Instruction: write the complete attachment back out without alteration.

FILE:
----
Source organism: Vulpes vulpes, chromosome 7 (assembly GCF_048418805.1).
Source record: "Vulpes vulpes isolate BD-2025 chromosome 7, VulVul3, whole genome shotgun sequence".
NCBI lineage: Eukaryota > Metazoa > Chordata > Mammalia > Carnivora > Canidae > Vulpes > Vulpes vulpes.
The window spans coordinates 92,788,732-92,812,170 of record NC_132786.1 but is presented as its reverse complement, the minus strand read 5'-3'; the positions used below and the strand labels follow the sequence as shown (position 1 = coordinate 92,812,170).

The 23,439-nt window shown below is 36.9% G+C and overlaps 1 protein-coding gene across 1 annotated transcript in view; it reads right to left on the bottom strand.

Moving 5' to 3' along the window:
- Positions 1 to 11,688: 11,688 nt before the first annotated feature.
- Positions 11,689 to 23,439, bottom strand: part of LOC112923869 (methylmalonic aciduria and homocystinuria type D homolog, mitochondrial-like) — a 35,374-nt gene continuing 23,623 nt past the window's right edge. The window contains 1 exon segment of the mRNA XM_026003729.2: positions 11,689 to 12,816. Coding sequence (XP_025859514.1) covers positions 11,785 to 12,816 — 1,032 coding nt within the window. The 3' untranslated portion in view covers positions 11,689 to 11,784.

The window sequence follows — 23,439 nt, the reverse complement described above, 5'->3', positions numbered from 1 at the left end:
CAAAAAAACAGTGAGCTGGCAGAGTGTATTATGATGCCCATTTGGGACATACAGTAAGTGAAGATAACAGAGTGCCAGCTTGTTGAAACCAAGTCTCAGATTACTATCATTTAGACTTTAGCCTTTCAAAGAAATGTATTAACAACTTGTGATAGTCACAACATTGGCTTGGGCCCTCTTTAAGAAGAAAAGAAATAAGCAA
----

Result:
Source organism: Vulpes vulpes, chromosome 7 (assembly GCF_048418805.1).
Source record: "Vulpes vulpes isolate BD-2025 chromosome 7, VulVul3, whole genome shotgun sequence".
NCBI lineage: Eukaryota > Metazoa > Chordata > Mammalia > Carnivora > Canidae > Vulpes > Vulpes vulpes.
The window spans coordinates 92,788,732-92,812,170 of record NC_132786.1 but is presented as its reverse complement, the minus strand read 5'-3'; the positions used below and the strand labels follow the sequence as shown (position 1 = coordinate 92,812,170).

The 23,439-nt window shown below is 36.9% G+C and overlaps 1 protein-coding gene across 1 annotated transcript in view; it reads right to left on the bottom strand.

Moving 5' to 3' along the window:
- Positions 1 to 11,688: 11,688 nt before the first annotated feature.
- Positions 11,689 to 23,439, bottom strand: part of LOC112923869 (methylmalonic aciduria and homocystinuria type D homolog, mitochondrial-like) — a 35,374-nt gene continuing 23,623 nt past the window's right edge. The window contains 1 exon segment of the mRNA XM_026003729.2: positions 11,689 to 12,816. Coding sequence (XP_025859514.1) covers positions 11,785 to 12,816 — 1,032 coding nt within the window. The 3' untranslated portion in view covers positions 11,689 to 11,784.

The window sequence follows — 23,439 nt, the reverse complement described above, 5'->3', positions numbered from 1 at the left end:
CAAAAAAACAGTGAGCTGGCAGAGTGTATTATGATGCCCATTTGGGACATACAGTAAGTGAAGATAACAGAGTGCCAGCTTGTTGAAACCAAGTCTCAGATTACTATCATTTAGACTTTAGCCTTTCAAAGAAATGTATTAACAACTTGTGATAGTCACAACATTGGCTTGGGCCCTCTTTAAGAAGAAAAGAAATAAGCAA